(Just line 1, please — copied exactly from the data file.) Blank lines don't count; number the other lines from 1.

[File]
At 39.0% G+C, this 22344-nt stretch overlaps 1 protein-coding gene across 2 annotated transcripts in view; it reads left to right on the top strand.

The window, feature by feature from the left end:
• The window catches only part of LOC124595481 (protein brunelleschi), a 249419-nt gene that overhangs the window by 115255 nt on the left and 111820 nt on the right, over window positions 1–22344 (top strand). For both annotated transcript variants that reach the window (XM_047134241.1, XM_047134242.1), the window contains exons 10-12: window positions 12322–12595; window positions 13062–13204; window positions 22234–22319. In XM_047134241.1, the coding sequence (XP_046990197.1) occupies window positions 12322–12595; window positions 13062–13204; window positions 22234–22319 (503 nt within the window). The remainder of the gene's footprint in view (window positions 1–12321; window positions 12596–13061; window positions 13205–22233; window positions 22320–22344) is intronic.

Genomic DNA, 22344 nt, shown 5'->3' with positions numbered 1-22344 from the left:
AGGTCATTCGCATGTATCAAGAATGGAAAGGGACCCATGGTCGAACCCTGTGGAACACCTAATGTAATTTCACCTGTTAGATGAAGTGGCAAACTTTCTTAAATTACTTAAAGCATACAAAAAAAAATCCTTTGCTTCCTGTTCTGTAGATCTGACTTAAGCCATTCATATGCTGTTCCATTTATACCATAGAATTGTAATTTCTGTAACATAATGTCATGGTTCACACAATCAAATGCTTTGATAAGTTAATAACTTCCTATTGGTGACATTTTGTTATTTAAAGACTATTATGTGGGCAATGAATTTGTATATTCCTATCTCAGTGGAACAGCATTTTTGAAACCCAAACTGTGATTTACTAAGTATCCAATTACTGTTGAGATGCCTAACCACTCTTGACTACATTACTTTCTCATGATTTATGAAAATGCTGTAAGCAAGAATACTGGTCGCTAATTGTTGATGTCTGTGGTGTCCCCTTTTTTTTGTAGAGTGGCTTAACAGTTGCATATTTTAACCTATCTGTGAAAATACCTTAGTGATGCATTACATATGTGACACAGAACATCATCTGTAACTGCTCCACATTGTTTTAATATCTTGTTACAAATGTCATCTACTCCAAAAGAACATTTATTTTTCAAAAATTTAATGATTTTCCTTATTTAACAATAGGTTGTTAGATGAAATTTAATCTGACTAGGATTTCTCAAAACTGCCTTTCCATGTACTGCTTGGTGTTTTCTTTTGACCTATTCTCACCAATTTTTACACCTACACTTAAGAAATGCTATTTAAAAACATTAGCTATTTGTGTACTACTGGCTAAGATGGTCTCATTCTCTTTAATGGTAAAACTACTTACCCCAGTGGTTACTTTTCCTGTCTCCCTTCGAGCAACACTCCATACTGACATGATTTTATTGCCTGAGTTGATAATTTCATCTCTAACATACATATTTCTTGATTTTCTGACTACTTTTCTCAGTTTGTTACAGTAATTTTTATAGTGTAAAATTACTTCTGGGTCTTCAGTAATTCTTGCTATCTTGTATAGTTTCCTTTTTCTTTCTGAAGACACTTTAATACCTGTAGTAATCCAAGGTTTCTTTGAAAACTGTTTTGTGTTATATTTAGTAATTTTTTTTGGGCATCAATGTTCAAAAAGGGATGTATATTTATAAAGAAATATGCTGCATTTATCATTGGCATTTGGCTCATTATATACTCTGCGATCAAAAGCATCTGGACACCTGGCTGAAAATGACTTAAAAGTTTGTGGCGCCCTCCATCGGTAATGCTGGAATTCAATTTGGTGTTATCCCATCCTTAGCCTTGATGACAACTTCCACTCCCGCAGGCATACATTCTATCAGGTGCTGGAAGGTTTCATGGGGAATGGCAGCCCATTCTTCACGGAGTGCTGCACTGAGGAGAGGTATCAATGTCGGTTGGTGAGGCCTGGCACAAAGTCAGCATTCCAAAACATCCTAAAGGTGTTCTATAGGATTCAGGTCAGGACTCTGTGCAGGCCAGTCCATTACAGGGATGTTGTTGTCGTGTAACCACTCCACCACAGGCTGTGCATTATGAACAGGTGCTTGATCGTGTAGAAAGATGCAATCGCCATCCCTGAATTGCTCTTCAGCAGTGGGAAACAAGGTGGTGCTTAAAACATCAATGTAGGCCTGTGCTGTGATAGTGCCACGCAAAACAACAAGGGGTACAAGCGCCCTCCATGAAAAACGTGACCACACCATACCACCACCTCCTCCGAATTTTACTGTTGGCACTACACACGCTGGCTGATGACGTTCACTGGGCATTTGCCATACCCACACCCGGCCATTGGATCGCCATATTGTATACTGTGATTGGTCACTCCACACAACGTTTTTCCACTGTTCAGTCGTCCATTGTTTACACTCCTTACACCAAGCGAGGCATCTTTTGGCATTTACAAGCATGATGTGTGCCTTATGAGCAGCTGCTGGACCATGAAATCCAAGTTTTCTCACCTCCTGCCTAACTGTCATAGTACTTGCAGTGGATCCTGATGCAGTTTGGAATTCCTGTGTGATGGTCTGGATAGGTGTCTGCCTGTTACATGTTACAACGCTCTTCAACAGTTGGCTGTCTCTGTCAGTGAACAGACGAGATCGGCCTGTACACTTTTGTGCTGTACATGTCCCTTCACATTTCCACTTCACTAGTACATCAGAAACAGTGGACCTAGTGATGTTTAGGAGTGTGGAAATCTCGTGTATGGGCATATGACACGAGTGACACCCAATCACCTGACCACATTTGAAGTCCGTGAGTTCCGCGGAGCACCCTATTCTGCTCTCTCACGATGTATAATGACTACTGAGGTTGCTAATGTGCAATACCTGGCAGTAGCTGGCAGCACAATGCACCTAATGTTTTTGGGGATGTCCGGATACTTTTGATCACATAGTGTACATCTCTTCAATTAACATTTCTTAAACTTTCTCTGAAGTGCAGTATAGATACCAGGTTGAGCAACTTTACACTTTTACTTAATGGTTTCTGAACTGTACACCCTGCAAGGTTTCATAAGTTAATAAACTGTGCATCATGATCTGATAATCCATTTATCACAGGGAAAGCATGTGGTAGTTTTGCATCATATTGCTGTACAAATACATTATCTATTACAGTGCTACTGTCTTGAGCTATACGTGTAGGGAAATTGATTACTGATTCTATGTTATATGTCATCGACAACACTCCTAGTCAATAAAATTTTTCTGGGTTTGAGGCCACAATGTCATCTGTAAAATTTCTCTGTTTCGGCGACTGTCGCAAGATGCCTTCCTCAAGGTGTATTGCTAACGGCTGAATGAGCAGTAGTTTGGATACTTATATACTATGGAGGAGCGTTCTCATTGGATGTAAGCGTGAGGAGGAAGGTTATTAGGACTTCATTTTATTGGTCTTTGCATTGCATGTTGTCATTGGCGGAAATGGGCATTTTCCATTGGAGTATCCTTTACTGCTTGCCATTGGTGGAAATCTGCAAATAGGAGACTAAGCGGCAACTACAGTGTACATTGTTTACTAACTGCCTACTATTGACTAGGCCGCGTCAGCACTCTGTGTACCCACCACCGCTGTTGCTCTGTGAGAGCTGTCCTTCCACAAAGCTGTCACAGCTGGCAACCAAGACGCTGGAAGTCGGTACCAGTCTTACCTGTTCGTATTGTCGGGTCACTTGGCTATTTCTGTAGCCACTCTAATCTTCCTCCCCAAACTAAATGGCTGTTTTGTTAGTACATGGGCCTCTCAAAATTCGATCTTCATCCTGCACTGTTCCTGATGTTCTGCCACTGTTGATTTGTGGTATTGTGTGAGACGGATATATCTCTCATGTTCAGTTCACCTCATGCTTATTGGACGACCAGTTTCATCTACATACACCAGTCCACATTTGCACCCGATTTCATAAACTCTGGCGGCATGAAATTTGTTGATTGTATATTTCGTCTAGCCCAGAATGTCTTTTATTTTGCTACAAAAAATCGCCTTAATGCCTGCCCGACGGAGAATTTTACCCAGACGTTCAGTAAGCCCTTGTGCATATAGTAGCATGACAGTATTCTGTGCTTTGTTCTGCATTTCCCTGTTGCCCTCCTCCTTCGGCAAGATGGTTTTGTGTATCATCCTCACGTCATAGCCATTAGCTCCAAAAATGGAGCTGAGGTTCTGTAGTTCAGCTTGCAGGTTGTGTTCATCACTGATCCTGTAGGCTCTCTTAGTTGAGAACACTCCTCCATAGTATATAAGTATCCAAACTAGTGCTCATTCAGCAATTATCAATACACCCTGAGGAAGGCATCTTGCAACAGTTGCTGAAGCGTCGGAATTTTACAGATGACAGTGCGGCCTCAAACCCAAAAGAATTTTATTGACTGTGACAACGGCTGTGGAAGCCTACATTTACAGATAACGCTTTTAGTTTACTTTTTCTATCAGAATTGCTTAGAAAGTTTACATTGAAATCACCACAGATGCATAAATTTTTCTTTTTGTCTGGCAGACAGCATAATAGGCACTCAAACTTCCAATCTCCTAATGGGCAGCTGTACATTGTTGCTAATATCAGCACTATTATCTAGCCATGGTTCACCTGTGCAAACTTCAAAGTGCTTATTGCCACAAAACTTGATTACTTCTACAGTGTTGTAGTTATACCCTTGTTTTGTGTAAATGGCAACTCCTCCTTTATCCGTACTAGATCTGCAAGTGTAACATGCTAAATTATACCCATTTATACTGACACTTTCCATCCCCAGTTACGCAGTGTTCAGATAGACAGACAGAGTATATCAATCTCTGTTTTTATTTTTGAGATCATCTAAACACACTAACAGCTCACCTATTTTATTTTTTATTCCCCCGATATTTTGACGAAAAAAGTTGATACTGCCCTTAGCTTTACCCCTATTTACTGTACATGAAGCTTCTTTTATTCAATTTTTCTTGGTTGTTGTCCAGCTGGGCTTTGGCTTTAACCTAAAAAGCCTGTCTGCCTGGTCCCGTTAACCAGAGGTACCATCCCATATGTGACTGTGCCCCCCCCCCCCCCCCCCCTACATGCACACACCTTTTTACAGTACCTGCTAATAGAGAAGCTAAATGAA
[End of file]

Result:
At 39.0% G+C, this 22344-nt stretch overlaps 1 protein-coding gene across 2 annotated transcripts in view; it reads left to right on the top strand.